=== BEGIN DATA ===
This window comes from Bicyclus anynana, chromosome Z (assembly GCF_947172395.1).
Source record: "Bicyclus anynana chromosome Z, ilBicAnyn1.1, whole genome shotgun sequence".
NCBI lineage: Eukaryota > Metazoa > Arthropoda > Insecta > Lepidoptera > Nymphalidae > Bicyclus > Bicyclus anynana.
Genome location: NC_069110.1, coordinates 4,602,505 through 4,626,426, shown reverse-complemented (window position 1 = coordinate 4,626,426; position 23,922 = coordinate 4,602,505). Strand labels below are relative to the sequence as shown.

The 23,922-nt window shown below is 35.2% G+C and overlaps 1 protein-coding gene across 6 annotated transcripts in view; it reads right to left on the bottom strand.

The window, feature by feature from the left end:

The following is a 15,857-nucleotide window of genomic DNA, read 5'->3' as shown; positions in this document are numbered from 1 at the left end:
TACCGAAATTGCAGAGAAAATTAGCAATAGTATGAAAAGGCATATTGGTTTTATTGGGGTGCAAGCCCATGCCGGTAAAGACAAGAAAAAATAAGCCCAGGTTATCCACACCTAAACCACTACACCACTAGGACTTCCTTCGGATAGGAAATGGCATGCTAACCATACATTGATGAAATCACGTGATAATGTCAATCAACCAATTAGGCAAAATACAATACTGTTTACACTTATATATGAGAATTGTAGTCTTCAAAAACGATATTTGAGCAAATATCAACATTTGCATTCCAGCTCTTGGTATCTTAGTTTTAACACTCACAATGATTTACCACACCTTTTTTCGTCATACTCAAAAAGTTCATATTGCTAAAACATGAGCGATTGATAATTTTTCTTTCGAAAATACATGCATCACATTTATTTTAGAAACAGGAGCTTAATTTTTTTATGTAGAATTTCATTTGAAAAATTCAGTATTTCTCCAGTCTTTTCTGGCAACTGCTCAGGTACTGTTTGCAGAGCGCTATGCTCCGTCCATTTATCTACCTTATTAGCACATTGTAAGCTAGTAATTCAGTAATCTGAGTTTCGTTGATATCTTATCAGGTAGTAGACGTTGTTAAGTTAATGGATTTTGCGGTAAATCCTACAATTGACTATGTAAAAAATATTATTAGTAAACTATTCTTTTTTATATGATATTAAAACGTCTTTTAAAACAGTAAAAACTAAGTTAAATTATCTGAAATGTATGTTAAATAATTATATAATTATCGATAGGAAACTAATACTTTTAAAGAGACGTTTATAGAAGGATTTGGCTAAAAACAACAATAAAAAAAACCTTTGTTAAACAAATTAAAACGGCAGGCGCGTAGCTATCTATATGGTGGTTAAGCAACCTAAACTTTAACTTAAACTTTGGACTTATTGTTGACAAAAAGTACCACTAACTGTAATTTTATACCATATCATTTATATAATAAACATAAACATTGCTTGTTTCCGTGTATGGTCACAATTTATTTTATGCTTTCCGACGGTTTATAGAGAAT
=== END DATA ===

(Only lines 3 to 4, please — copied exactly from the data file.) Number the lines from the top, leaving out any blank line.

NCBI lineage: Eukaryota > Metazoa > Arthropoda > Insecta > Lepidoptera > Nymphalidae > Bicyclus > Bicyclus anynana.
Genome location: NC_069110.1, coordinates 4,602,505 through 4,626,426, shown reverse-complemented (window position 1 = coordinate 4,626,426; position 23,922 = coordinate 4,602,505). Strand labels below are relative to the sequence as shown.